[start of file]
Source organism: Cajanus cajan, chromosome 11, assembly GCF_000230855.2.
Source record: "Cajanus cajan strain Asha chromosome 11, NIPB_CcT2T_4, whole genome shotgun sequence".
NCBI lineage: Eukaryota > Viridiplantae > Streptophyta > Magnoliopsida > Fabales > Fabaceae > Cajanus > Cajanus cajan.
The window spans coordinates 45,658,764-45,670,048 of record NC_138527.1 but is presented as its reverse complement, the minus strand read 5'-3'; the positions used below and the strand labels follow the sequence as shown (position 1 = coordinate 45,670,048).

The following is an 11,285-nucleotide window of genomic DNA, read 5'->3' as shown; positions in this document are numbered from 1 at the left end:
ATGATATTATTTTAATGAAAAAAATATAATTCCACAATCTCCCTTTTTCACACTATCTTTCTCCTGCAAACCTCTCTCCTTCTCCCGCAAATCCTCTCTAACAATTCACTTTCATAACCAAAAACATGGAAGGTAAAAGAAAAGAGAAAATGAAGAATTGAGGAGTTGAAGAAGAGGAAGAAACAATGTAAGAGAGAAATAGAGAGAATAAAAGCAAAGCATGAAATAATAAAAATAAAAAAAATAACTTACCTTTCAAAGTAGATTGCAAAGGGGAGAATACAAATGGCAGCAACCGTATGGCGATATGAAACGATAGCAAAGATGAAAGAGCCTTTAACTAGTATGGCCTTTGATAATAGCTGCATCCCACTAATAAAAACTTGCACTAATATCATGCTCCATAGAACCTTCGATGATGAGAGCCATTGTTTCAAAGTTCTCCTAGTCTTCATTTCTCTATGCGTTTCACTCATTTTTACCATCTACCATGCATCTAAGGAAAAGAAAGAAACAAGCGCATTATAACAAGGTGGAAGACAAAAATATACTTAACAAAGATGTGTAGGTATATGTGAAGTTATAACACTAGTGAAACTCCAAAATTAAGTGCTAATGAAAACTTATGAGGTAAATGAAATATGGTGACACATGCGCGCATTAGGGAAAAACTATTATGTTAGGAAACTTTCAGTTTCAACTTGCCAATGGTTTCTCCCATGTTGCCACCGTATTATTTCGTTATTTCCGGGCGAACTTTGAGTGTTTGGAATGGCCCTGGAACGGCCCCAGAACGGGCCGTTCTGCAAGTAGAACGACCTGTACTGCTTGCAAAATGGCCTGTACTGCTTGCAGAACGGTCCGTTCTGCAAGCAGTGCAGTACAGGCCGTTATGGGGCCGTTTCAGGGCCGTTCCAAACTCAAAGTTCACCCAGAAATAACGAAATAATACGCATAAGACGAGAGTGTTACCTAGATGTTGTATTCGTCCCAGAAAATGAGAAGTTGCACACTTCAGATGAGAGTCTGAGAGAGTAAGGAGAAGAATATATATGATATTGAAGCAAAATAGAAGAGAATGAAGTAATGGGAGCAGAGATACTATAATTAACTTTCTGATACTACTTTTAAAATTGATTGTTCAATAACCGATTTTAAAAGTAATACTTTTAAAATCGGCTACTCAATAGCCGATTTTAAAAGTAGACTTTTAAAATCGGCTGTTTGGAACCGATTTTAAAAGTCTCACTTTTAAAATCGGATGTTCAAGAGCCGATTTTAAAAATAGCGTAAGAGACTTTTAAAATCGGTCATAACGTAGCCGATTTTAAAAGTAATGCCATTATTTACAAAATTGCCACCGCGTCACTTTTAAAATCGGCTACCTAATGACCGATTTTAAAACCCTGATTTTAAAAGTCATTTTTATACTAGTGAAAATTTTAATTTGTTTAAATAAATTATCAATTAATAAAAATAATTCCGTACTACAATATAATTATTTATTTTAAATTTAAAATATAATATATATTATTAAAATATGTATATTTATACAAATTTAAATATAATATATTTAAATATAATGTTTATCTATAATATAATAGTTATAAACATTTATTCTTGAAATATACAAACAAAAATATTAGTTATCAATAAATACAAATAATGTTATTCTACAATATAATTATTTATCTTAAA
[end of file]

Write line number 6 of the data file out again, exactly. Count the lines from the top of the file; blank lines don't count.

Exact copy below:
ATGATATTATTTTAATGAAAAAAATATAATTCCACAATCTCCCTTTTTCACACTATCTTTCTCCTGCAAACCTCTCTCCTTCTCCCGCAAATCCTCTCTAACAATTCACTTTCATAACCAAAAACATGGAAGGTAAAAGAAAAGAGAAAATGAAGAATTGAGGAGTTGAAGAAGAGGAAGAAACAATGTAAGAGAGAAATAGAGAGAATAAAAGCAAAGCATGAAATAATAAAAATAAAAAAAATAACTTACCTTTCAAAGTAGATTGCAAAGGGGAGAATACAAATGGCAGCAACCGTATGGCGATATGAAACGATAGCAAAGATGAAAGAGCCTTTAACTAGTATGGCCTTTGATAATAGCTGCATCCCACTAATAAAAACTTGCACTAATATCATGCTCCATAGAACCTTCGATGATGAGAGCCATTGTTTCAAAGTTCTCCTAGTCTTCATTTCTCTATGCGTTTCACTCATTTTTACCATCTACCATGCATCTAAGGAAAAGAAAGAAACAAGCGCATTATAACAAGGTGGAAGACAAAAATATACTTAACAAAGATGTGTAGGTATATGTGAAGTTATAACACTAGTGAAACTCCAAAATTAAGTGCTAATGAAAACTTATGAGGTAAATGAAATATGGTGACACATGCGCGCATTAGGGAAAAACTATTATGTTAGGAAACTTTCAGTTTCAACTTGCCAATGGTTTCTCCCATGTTGCCACCGTATTATTTCGTTATTTCCGGGCGAACTTTGAGTGTTTGGAATGGCCCTGGAACGGCCCCAGAACGGGCCGTTCTGCAAGTAGAACGACCTGTACTGCTTGCAAAATGGCCTGTACTGCTTGCAGAACGGTCCGTTCTGCAAGCAGTGCAGTACAGGCCGTTATGGGGCCGTTTCAGGGCCGTTCCAAACTCAAAGTTCACCCAGAAATAACGAAATAATACGCATAAGACGAGAGTGTTACCTAGATGTTGTATTCGTCCCAGAAAATGAGAAGTTGCACACTTCAGATGAGAGTCTGAGAGAGTAAGGAGAAGAATATATATGATATTGAAGCAAAATAGAAGAGAATGAAGTAATGGGAGCAGAGATACTATAATTAACTTTCTGATACTACTTTTAAAATTGATTGTTCAATAACCGATTTTAAAAGTAATACTTTTAAAATCGGCTACTCAATAGCCGATTTTAAAAGTAGACTTTTAAAATCGGCTGTTTGGAACCGATTTTAAAAGTCTCACTTTTAAAATCGGATGTTCAAGAGCCGATTTTAAAAATAGCGTAAGAGACTTTTAAAATCGGTCATAACGTAGCCGATTTTAAAAGTAATGCCATTATTTACAAAATTGCCACCGCGTCACTTTTAAAATCGGCTACCTAATGACCGATTTTAAAACCCTGATTTTAAAAGTCATTTTTATACTAGTGAAAATTTTAATTTGTTTAAATAAATTATCAATTAATAAAAATAATTCCGTACTACAATATAATTATTTATTTTAAATTTAAAATATAATATATATTATTAAAATATGTATATTTATACAAATTTAAATATAATATATTTAAATATAATGTTTATCTATAATATAATAGTTATAAACATTTATTCTTGAAATATACAAACAAAAATATTAGTTATCAATAAATACAAATAATGTTATTCTACAATATAATTATTTATCTTAAA